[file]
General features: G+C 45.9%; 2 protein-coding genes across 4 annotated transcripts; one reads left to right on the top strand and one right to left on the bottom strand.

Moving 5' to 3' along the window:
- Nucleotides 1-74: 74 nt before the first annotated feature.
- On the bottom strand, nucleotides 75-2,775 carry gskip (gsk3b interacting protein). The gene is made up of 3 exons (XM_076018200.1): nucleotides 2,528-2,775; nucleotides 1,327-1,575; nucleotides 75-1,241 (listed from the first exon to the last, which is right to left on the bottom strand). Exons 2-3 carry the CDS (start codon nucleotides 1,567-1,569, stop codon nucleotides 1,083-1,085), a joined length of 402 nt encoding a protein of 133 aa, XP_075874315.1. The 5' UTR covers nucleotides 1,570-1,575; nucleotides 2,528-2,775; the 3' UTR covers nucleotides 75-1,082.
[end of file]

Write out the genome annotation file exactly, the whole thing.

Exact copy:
General features: G+C 45.9%; 2 protein-coding genes across 4 annotated transcripts; one reads left to right on the top strand and one right to left on the bottom strand.

Moving 5' to 3' along the window:
- Nucleotides 1-74: 74 nt before the first annotated feature.
- On the bottom strand, nucleotides 75-2,775 carry gskip (gsk3b interacting protein). The gene is made up of 3 exons (XM_076018200.1): nucleotides 2,528-2,775; nucleotides 1,327-1,575; nucleotides 75-1,241 (listed from the first exon to the last, which is right to left on the bottom strand). Exons 2-3 carry the CDS (start codon nucleotides 1,567-1,569, stop codon nucleotides 1,083-1,085), a joined length of 402 nt encoding a protein of 133 aa, XP_075874315.1. The 5' UTR covers nucleotides 1,570-1,575; nucleotides 2,528-2,775; the 3' UTR covers nucleotides 75-1,082.